A dark purple, Middle Eastern spice that compliments tomato & avocado.
Other Common Names
Elm Leaved Sumac, Sicilian Sumac, Sumach, Summak, Sumak. Botanical Name: (Rhus coriaria)
Description & Use
Do not attempt to identify and gather Sumac yourself, as there are many varieties of the Rhus family that are poisonous, and can create severe allergic reactions in some individuals. Sumac of culinary use comes from a tree that grows in the Middle East. Sumac spice is the flesh and skin of the berry that is harvested when crimson. The hard seed that remains after the flesh is rubbed off, looks like a coriander seed and has little flavour compared to the outer flesh, which gets its acidity from Malic Acid, the same as in green apples. Sumac has a delicious, fruity, lemon-like tangyness. Sprinkle over salads, particularly avocado and tomato, and use to season white meats during cooking. Sumac forms a tasty crust when coated onto lamb joints before cooking.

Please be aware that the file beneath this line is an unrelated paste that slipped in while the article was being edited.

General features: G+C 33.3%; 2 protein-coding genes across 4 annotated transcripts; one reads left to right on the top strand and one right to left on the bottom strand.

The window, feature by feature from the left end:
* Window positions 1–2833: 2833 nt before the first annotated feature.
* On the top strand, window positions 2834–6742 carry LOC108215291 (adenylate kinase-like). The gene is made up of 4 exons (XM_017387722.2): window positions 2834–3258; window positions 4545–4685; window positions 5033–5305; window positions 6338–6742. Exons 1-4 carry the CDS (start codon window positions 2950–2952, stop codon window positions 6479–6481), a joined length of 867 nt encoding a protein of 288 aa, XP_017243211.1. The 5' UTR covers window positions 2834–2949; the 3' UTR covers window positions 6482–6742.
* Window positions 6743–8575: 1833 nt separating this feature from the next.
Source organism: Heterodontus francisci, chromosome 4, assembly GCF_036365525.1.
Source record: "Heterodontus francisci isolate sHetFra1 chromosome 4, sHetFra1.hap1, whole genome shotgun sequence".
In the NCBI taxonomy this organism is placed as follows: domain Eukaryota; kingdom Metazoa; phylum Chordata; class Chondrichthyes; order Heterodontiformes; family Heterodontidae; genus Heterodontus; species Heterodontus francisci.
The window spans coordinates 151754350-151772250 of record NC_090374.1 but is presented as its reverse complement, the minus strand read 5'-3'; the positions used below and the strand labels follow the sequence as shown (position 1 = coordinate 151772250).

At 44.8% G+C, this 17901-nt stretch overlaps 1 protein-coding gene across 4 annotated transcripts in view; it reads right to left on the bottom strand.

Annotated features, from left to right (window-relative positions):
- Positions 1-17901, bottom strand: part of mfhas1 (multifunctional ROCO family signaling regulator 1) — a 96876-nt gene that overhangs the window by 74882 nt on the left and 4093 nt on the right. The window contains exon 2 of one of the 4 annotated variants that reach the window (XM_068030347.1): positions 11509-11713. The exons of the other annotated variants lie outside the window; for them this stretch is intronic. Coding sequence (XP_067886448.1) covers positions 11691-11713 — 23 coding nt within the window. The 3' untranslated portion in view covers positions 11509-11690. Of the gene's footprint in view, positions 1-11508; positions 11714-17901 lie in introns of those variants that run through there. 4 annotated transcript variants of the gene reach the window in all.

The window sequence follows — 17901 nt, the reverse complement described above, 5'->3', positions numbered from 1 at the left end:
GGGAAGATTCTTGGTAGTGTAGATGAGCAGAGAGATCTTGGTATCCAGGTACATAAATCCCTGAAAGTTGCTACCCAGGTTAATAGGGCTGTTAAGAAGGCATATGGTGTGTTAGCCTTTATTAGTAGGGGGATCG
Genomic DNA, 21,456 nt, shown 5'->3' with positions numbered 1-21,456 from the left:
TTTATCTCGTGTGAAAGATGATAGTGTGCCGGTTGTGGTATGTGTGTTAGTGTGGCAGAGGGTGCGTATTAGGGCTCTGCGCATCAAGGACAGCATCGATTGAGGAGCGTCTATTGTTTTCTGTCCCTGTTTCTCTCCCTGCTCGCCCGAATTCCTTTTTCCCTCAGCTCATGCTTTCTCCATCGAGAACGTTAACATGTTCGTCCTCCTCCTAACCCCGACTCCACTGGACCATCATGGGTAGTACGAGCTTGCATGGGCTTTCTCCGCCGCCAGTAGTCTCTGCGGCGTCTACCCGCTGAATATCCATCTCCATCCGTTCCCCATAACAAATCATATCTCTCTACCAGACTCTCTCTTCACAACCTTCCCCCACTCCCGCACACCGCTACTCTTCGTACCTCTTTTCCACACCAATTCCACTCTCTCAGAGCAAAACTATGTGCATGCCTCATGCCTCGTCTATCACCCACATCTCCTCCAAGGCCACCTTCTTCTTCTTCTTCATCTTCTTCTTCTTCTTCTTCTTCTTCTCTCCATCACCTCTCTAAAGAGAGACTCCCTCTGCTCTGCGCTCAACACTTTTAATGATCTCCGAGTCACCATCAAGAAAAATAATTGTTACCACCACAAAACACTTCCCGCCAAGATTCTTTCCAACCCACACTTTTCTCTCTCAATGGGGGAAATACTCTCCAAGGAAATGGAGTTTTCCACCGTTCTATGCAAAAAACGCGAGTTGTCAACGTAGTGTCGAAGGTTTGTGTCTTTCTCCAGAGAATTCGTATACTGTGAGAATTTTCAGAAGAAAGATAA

Produce of Turkey packed in Australia.
Allergy Statement: Sumac trees belong to the same family as cashew trees.